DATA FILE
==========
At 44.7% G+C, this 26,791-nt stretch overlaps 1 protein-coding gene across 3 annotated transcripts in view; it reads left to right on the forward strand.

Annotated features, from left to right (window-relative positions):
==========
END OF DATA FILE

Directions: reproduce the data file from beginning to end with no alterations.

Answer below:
At 44.7% G+C, this 26,791-nt stretch overlaps 1 protein-coding gene across 3 annotated transcripts in view; it reads left to right on the forward strand.

Annotated features, from left to right (window-relative positions):